2005 AMC 12A Problems/Problem 19

Revision as of 17:37, 20 May 2008 by MathAndKnowledge (talk | contribs) (Solution)

Problem

A faulty car odometer proceeds from digit 3 to digit 5, always skipping the digit 4, regardless of position. If the odometer now reads 002005, how many miles has the car actually traveled? $(\mathrm {A}) \ 1404 \qquad (\mathrm {B}) \ 1462 \qquad (\mathrm {C})\ 1604 \qquad (\mathrm {D}) \ 1605 \qquad (\mathrm {E})\ 1804$

Solution

We find the number of numbers with a $4$ and subtract from $2005$. Quick counting tells us that there are $200$ numbers with a 4 in the hundreds place, $200$ numbers with a 4 in the tens place, and $201$ numbers with a 4 in the units place (counting $2004$). Now we apply the Principle of Inclusion-Exclusion. There are $20$ numbers with a 4 in the hundreds and in the tens, and $20$ for both the other two intersections. The intersection of all three sets is just $2$. So we get:

$2005-(200+200+201-20-20-20+2) = 1462 \Longrightarrow \mathrm{(B)}$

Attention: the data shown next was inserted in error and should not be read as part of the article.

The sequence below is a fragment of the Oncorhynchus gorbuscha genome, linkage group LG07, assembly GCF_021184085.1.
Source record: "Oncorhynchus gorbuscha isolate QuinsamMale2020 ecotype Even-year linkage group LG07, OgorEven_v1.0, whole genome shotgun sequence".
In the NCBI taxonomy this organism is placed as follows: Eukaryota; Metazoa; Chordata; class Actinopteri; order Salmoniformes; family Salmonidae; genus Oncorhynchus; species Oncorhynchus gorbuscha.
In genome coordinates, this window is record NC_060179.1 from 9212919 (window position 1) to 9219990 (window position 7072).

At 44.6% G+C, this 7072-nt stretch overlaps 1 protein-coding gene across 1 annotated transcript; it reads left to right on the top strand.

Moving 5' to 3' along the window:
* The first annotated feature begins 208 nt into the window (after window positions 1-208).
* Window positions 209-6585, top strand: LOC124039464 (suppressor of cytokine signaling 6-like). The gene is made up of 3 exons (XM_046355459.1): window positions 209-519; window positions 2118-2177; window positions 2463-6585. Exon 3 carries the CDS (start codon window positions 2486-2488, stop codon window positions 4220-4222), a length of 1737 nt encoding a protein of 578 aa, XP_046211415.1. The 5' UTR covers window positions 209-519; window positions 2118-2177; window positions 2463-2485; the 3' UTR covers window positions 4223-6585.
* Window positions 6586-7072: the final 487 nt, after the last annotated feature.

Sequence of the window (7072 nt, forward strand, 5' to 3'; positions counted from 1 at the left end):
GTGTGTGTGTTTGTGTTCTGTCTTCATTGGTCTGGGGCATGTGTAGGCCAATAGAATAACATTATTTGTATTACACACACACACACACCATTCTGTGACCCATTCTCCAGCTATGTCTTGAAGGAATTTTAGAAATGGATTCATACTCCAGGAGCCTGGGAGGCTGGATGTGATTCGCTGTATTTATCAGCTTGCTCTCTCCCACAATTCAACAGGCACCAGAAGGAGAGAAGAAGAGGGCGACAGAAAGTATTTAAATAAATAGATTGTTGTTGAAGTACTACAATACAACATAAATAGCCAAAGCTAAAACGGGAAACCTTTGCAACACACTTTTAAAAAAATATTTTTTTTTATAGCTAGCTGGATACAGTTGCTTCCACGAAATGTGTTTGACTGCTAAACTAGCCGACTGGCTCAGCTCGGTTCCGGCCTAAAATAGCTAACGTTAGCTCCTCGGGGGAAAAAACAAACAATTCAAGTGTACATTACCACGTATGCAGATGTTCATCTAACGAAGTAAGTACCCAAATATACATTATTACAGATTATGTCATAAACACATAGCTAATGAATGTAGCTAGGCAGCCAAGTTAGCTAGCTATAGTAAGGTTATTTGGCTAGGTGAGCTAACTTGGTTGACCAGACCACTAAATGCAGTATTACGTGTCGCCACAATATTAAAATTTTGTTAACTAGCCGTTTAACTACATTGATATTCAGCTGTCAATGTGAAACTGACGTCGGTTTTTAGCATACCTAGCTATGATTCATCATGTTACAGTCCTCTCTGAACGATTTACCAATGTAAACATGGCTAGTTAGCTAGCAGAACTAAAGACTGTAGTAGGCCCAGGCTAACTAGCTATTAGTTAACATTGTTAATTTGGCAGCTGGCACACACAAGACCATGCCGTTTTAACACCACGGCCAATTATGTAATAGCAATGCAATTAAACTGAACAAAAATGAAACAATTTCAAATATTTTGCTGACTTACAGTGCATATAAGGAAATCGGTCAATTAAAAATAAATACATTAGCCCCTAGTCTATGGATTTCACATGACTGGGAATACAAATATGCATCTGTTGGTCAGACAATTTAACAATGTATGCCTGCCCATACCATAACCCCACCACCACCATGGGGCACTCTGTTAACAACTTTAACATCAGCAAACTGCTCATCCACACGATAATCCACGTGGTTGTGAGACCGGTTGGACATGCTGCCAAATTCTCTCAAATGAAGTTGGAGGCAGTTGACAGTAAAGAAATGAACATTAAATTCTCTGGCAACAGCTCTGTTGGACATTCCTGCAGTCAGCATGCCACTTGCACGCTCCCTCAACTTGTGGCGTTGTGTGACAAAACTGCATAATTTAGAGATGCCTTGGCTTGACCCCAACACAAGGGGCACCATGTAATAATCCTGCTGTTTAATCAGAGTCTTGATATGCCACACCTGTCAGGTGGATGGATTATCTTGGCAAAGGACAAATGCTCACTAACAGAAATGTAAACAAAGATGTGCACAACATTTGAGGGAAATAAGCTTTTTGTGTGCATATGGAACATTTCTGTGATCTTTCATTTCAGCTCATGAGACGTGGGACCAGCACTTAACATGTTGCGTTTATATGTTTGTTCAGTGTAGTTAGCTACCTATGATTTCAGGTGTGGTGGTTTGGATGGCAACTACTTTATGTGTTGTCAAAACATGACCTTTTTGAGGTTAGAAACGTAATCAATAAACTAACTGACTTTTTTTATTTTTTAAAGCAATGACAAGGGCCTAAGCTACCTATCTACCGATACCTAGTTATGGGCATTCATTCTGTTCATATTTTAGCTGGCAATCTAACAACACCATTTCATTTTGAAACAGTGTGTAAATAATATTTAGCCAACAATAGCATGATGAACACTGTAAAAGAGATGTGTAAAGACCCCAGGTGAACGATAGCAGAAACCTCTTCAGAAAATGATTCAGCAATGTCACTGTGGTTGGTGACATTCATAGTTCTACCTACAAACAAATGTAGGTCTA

Alternatively, consider that counting without the number $4$ is almost equivalent to counting in base $9$; only, in base $9$, the number $9$ is not counted. So, when the number $2005$ is expressed in base $9$, the result should be very similar to the answer to the problem. By basic conversion, $2005_9=9^3(2)+9^0(5)=729(2)+1(5)=1458+5=1463$. One can see that the result, 1463, has a 4 itself; therefore, since the true answer to the problem does not count $4$'s, we subtract $1$ from the result to get the true answer to the problem.

$1463-1=\boxed{1462}$

See also

2005 AMC 12A (ProblemsAnswer KeyResources)
Preceded by
Problem 18
Followed by
Problem 20
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All AMC 12 Problems and Solutions
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